Technique and commands

Skiff layout



  • front of skiff when moving in normal rowing direction


  • rear of skiff when moving in normal rowing direction
  • location of Cox (who faces the normal direction of travel). All rowers face the Cox and therefore row with their back to the direction of travel.
  • location of the rudder & tiller, used by Cox to steer the skiff.




‘Ready to row’

    all rowers move to starting position: upright body, oar handle held near body, oar blade hovering just over the water’s surface

‘(And) row’

    all rowers (in time with stroke) push hands (and oar handle) away from body, move body forwards with straight back by hinging at hips, bend knees until a comfortable reaching position and begin the following sequence: catch > drive > finish > recovery. These four elements continue in a smooth loop. More details of each element of the stroke are given under ‘technique’ below.


      defined by the oar position of the rower in position 1 (i.e. the side of the boat over which their oar extends). Therefore ‘bow-side’ applies also to rower in position 3. In our skiff’s current set up this is the port side of the skiff.
    Used as instruction by cox for turning (e.g. ‘bow side only’ or adjustment of power (‘stronger / ease off on bow’).


      defined by the oar position of the Stroke rower (position 4) therefore also applies to rower in position 2. In our skiff’s current set up, this is the starboard side of the skiff.
    Used as instruction by cox for turning (e.g. ‘stroke side only’) or adjustment of power (‘stronger / ease off on stroke).


      All rowers stop rowing at the end of the current stroke
    Used to bring a period of rowing to an end in a controlled way, e.g. the end of a section of training or a race, or because an adjustment is required with everyone beginning together. If one person has to stop rowing for some reason, the others should continue without them. Rowers should not stop rowing without instruction from the cox.

‘Hold water’

      Put blade into the water and resist movement in order to bring the skiff to a halt.
    Used for controlled positioning at the start of a race, or during training in order to practice a start from a complete stop.


      Rowers sit upright, and place their blade in the water then push the handle away from their bodies with pressure through the water.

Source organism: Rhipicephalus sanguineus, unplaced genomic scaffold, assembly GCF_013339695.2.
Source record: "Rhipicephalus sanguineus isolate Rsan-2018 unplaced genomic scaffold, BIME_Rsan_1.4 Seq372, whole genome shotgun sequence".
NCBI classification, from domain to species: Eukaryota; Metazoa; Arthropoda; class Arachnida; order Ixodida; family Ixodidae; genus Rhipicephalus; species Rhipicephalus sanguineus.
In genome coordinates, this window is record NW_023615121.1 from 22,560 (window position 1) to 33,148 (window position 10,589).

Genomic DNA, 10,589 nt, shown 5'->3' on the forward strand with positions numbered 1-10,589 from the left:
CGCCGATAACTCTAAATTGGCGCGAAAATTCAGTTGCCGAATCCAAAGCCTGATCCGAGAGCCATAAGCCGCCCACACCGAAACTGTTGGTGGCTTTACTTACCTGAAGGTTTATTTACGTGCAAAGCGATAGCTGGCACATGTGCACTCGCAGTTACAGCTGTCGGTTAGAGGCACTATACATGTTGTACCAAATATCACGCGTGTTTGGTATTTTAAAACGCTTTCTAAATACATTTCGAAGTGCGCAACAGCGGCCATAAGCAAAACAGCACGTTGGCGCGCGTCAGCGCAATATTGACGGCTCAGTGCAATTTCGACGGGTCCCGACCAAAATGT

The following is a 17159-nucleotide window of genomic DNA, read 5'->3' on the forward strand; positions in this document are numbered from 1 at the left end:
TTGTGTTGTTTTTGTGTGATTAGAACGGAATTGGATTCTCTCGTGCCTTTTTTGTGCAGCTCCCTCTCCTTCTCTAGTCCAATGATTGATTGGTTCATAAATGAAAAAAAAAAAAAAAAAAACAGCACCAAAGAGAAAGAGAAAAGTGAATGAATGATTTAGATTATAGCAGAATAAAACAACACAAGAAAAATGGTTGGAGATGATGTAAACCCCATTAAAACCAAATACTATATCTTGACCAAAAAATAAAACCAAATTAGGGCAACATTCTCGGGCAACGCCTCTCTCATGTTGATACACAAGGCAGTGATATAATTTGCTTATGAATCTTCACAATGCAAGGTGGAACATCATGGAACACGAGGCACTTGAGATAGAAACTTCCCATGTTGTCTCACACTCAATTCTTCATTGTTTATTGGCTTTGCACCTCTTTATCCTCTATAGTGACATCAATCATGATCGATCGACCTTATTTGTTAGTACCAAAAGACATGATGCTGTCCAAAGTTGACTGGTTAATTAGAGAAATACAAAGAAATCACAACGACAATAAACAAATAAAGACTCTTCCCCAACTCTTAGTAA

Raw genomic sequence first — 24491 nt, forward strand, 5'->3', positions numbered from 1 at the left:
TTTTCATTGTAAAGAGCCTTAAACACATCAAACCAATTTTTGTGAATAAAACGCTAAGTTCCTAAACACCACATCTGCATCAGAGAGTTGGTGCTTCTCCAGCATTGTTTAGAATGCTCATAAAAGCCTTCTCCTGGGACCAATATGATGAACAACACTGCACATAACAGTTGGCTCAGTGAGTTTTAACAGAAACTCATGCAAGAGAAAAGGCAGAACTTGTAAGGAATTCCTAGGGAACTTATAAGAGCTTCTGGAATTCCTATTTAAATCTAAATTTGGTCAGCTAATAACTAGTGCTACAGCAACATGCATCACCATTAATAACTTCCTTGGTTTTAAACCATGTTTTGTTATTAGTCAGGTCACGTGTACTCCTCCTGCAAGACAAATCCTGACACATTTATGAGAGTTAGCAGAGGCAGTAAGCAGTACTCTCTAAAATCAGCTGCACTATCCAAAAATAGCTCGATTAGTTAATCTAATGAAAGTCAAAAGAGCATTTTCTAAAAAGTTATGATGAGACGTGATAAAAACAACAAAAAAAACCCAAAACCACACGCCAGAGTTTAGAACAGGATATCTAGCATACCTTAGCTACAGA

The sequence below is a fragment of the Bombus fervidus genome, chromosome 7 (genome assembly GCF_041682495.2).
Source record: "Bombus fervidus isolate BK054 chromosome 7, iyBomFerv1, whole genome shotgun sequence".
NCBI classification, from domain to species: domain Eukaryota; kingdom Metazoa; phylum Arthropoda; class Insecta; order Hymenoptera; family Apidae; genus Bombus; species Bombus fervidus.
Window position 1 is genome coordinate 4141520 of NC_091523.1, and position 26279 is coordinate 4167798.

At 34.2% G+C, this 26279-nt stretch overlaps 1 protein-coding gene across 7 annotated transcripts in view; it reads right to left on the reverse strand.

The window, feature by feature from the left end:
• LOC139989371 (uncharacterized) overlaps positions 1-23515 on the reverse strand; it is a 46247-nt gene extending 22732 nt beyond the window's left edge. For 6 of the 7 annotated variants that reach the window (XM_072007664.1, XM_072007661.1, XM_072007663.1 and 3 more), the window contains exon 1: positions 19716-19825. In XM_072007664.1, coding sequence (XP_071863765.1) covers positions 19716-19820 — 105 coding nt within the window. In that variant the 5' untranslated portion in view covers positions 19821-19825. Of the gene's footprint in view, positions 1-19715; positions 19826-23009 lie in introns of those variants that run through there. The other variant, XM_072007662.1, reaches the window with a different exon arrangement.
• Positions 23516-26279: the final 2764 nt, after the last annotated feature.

This is used to reverse the skiff when manoeuvring in tight spaces or when launching stern first.


        The Cox will use counting at the pace of the stroke to give advance notice of an upcoming change e.g. a change of power, stroke rate, a turn, or the end of a period of rowing in order to ensure that all rowers implement the change on the same stroke.
        Counting may also be used with unfamiliar crews to help them keep time.



The body is hinged forward at the hips, back is straight, head is lifted with gaze towards Cox, arms are straight and outstretched, legs are bent, shoulders are relaxed. The blade is dropped smoothly and swiftly into the water until it is just submerged by allowing the hands to lift, the feet / toes are placed firmly against the foot rest in preparation for applying pressure.


Pressure is applied through the feet and legs and transferred to the blade in the water, the legs straighten as the body (with back still straight) pivots towards the bow of the boat strongly utilising the back to add pressure to the blade. After the body passes through vertical, the arms bend bringing the oar handle in towards the chest. Breathe out during the drive.


With the body still just past vertical, the hands are pressed down to lift the blade out of the water cleanly and quickly. The hands move away from the body until the arms straighten out towards the stern.


Leading with straight arms, the upper body returns through vertical pivoting at the hips and leans towards the stern. The back is straight throughout and the shoulders and hands are relaxed. The legs bend slightly and the feet engage with the foot rest ready for the next catch. Breathe in during the recovery.

Excellent resource with details of dynamics of each part of the stroke, and the muscle groups used.